Refugees from the Famine
in Divergent paths
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The book now moves to the labouring families who arrived during the Famine. Although many families arrived en bloc, almost equal numbers of new family units were established after people’s arrival in Stafford. The long-term trajectories of the Famine families divide almost equally between those who integrated and those proving to be long-term transient, whilst just under a fifth proved to be terminal and died out.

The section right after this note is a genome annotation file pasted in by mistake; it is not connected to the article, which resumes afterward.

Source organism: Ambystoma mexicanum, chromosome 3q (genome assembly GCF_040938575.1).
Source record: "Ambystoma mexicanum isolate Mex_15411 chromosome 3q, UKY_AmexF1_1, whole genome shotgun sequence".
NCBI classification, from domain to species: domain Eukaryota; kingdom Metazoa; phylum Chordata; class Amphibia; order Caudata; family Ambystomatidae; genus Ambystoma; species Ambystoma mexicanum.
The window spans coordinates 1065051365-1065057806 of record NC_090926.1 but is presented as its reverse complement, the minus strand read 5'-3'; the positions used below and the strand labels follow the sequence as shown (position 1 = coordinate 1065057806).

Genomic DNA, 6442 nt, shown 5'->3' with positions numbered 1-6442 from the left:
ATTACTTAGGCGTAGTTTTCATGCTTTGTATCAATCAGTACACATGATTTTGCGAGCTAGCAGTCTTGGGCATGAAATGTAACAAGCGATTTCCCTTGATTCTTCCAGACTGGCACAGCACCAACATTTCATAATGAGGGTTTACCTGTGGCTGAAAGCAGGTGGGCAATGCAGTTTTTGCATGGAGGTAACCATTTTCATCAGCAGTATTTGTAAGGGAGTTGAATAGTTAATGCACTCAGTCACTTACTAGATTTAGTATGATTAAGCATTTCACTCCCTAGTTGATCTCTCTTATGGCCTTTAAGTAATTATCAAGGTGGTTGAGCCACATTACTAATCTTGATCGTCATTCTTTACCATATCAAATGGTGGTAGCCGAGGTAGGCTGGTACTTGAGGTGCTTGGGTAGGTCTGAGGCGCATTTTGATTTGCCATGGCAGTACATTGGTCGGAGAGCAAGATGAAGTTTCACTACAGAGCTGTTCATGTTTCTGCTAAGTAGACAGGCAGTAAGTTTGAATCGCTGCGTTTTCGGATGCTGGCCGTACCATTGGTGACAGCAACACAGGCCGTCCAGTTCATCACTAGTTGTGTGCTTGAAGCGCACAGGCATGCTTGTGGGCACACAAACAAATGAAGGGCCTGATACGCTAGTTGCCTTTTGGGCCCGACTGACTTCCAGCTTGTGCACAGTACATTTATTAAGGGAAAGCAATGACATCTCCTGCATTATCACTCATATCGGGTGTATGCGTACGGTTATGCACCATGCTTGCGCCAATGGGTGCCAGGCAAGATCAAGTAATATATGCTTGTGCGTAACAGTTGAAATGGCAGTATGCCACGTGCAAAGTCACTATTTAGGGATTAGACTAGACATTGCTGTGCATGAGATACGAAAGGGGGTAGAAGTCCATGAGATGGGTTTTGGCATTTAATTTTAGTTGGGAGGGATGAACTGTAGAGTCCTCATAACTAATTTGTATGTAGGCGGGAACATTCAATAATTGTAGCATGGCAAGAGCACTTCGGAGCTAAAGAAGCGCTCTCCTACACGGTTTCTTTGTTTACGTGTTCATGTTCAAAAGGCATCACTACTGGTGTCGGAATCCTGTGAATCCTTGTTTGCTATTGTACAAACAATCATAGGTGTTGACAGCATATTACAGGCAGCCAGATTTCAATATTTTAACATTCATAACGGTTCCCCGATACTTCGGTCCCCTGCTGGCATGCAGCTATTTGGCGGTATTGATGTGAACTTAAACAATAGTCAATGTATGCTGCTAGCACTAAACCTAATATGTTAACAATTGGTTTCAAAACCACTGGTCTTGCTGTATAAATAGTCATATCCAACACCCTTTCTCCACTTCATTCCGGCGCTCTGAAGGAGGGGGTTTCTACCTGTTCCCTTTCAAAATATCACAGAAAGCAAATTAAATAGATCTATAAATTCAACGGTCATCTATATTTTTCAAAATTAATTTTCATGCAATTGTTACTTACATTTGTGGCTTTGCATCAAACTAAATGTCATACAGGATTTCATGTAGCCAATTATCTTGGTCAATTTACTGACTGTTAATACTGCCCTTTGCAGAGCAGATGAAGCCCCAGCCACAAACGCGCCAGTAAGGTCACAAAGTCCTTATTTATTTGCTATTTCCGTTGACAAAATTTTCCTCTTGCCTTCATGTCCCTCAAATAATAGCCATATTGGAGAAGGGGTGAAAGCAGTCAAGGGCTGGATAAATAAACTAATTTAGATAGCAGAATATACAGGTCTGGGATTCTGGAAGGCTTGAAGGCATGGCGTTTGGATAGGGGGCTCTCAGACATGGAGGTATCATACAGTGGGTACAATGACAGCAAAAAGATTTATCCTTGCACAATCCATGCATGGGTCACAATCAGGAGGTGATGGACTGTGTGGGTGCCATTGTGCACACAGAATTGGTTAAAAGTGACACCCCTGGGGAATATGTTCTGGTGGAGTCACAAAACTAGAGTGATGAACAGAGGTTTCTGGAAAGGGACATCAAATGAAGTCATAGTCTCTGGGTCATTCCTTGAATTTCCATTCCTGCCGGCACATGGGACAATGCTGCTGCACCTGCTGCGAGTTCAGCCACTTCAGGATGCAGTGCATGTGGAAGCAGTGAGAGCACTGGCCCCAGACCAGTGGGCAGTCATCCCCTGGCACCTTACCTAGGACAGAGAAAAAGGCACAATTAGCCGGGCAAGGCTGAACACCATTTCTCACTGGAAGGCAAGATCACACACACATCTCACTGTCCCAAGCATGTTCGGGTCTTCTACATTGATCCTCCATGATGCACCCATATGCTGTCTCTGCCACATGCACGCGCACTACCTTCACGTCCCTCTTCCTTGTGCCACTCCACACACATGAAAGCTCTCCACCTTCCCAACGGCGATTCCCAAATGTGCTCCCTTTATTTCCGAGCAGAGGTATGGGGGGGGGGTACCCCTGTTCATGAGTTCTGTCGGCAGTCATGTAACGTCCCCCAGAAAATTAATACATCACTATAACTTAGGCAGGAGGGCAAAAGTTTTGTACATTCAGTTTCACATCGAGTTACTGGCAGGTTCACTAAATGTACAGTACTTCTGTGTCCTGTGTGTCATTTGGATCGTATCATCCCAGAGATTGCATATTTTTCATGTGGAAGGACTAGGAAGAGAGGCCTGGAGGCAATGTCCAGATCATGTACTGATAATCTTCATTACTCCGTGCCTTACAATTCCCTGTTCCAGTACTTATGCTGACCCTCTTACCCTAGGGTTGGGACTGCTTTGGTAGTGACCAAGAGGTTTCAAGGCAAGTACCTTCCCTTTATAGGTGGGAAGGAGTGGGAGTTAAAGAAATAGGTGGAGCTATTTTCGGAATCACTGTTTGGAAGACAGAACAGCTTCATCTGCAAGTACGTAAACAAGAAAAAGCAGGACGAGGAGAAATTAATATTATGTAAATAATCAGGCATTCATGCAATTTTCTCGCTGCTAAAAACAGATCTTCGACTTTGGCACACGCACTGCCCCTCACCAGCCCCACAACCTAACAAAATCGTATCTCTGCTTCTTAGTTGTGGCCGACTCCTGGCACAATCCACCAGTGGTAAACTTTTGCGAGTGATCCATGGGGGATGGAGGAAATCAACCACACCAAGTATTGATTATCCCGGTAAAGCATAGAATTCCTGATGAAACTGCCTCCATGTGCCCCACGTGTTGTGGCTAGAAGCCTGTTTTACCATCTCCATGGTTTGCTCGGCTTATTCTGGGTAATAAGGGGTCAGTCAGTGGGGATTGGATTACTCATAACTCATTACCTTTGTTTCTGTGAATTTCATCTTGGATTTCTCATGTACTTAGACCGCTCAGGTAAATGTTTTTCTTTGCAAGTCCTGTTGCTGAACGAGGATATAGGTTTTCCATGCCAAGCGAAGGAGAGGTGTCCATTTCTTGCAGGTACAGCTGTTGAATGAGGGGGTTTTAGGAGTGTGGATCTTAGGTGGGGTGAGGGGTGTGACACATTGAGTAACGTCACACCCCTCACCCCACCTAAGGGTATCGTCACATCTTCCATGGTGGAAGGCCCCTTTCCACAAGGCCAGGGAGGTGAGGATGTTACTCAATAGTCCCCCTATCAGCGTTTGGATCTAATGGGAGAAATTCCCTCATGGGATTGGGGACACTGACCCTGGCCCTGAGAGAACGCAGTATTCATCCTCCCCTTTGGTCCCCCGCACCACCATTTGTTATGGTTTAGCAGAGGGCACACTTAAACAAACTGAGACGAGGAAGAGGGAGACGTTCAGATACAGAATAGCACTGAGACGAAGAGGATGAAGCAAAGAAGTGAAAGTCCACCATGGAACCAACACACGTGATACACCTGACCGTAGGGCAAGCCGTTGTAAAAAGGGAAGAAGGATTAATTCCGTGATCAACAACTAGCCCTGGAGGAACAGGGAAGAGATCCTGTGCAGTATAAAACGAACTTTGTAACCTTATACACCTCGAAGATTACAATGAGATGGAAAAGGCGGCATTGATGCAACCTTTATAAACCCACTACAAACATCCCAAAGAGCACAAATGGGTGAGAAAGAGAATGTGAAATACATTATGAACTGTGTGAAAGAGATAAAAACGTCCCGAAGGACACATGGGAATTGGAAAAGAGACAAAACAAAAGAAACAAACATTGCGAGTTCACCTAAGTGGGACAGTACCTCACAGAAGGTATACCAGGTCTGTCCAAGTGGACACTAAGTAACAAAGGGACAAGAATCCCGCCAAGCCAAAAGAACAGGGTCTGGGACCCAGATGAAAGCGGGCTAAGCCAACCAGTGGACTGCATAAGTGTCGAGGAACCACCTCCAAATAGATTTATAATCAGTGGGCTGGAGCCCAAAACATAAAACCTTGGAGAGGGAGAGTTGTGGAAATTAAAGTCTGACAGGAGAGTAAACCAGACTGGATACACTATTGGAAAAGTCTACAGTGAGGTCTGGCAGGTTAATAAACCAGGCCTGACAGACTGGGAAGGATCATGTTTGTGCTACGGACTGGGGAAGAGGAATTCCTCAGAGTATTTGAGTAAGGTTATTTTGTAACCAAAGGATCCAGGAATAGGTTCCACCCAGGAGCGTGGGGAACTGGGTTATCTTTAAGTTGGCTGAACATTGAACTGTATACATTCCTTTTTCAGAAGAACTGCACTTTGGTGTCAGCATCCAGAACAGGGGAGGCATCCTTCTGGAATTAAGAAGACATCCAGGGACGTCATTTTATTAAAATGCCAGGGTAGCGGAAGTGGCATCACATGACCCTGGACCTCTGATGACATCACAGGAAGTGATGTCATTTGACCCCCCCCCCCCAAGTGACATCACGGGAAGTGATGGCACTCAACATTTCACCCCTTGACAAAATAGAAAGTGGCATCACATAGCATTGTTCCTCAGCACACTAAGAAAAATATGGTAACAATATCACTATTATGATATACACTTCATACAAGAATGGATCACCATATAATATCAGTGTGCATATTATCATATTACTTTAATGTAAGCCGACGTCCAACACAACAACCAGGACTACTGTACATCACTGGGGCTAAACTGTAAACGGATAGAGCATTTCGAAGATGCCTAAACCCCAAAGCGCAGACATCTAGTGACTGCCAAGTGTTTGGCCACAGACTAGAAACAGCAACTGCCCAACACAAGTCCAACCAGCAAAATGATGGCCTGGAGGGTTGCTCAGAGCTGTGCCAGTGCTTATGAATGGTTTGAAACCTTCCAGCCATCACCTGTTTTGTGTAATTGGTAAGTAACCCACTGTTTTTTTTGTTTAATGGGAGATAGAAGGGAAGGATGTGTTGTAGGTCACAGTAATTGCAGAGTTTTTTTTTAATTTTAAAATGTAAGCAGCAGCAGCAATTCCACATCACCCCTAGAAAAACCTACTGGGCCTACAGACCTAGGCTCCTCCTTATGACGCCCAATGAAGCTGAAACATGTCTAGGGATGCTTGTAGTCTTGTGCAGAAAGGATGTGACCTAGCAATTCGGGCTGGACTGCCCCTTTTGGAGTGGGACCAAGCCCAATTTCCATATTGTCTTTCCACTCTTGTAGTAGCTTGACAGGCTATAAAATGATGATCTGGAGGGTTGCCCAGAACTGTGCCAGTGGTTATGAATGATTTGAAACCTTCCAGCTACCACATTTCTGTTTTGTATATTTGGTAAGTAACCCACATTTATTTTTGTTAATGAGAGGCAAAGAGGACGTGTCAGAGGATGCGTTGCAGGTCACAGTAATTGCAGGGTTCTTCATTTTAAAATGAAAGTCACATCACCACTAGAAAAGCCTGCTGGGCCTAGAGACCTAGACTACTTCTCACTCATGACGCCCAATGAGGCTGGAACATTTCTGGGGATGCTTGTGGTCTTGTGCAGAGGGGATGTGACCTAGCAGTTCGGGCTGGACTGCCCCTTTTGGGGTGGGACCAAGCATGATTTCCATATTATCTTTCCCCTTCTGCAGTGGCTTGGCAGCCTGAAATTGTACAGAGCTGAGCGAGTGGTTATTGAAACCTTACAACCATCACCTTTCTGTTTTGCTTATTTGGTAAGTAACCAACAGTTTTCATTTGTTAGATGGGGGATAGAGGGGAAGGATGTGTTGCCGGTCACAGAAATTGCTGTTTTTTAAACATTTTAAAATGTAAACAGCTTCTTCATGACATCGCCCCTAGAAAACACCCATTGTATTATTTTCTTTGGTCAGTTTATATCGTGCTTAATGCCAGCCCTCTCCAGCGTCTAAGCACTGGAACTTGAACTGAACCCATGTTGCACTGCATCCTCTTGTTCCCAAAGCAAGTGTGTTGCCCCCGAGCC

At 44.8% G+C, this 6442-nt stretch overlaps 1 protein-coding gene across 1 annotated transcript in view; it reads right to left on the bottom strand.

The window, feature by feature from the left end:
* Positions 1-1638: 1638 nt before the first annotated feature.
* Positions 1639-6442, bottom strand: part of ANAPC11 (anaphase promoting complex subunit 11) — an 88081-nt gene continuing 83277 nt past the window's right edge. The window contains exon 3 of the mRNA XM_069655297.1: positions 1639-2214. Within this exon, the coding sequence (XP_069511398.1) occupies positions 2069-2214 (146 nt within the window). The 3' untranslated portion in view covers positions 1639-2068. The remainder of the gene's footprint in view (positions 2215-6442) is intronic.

There are three case studies. The Coleman family achieved respectability through a strategy of integrating into local society, a strategy that was largely determined by the women through a network of strong kinship support. The Kelly family demonstrated symptoms possible trauma and of alienation from both Stafford and Irish society. The Jordan family ultimately withered away in Stafford.

The chapter reviews the Famine labouring families and suggests that in many families there was inter-generational tension, some of which reflected problems of identity. There is also evidence that some Famine immigrants wished to make a clean break with their Irish past.

Divergent paths

Family histories of Irish emigrants in Britain, 1820–1920

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